Upland Rice Response to Phosphorus Fertilization in Asia
- Additional Document Info
- View All
Upland rice (Oryza sativa L.) yields on infertile, acid soils in the Asian uplands average only 1 Mg ha(-1). Phosphorus deficiency is considered a major soil constraint to increased yield, but little quantitative information is available. We analyzed P responses of traditional rice on farm in Laos, Thailand, and the Philippines and improved varieties in researcher-managed trials in the Philippines. Treatments in on-farm trials were a control and 50 kg P ha(-1) +/- 100 and 50 kg ha(-1) N and K, respectively. Treatments in researcher-managed trials were P rates on an unlimed and limed Ultisol. Mehlich-1 extractable P correlated with on-farm grain yield (r = 0.47). Phosphorus fertilization increased average grain yield (1 Mg ha(-1)) by 20%, total biomass (4 Mg ha(-1)) by 27%, and P uptake (4.1 kg ha(-1)) by 53%. Yield increased 37% with P + N + K, but only 16% of the 2.4 Mg ha(-1) biomass increase was grain. Improved rice in researcher-managed trials responded to P, with a larger proportion of biomass partitioned to grain [i.e., higher harvest index (HI)]. Grain yield of 'UPLRi-5' increased from 3.2 to 4.6 Mg ha(-1) in limed soil while that of 'IR55423-01' increased from 3.4 to 4.0 Mg ha(-1) in unlimed soil. Phosphorus fertilization always increased the frequency of higher yields averaged across trials, Soils, varieties, and growing conditions. Yield gain from on-farm P fertilization of traditional rice was small because of low HI, unlike in improved varieties, which had a HI. We infer that increasing upland rice yield in Asia would require genotypes with higher HI in addition to P fertilization.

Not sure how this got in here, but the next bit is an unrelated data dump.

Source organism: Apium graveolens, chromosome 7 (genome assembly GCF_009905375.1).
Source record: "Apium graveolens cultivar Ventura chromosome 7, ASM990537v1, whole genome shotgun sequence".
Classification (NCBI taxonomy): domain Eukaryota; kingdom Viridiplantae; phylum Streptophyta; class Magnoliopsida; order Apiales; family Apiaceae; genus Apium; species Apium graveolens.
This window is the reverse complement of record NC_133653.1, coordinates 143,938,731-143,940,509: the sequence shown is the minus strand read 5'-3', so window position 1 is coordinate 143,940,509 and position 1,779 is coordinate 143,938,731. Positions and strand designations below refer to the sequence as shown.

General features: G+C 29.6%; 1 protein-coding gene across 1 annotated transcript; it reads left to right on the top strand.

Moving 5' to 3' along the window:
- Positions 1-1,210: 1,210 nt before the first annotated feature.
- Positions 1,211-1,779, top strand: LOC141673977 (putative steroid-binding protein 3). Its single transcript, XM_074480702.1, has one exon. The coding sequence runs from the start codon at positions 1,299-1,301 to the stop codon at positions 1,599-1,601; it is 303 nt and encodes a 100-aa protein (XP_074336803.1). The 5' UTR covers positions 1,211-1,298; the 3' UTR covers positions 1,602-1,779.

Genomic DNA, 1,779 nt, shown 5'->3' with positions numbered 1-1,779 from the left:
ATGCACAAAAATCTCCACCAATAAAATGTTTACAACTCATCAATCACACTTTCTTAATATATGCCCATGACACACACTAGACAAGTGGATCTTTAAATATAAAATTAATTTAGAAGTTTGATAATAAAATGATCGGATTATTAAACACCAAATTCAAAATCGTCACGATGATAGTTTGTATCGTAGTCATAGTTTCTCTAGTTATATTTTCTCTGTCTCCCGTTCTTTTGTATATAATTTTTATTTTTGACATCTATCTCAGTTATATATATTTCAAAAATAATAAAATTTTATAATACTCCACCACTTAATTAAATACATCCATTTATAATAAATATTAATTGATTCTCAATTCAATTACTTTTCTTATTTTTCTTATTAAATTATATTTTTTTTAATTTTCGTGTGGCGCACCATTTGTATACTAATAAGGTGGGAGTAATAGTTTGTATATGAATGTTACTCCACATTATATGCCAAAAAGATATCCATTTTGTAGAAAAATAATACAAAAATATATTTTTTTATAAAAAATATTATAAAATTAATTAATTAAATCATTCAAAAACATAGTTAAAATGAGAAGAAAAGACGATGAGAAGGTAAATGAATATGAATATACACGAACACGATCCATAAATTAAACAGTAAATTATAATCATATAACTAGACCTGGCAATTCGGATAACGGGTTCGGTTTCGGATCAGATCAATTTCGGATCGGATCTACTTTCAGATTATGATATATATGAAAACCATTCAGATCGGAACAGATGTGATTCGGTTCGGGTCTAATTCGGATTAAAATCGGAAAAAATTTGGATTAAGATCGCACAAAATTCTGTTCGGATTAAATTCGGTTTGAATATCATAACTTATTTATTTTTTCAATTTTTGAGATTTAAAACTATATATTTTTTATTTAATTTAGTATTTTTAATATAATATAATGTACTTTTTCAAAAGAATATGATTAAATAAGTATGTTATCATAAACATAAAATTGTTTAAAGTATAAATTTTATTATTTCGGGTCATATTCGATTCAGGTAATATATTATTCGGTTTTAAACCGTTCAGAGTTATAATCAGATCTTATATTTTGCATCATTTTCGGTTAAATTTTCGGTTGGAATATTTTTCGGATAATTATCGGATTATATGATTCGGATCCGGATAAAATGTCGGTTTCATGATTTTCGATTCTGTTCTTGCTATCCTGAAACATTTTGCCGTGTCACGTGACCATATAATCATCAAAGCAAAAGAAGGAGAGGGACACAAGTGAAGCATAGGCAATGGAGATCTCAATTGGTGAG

has subject area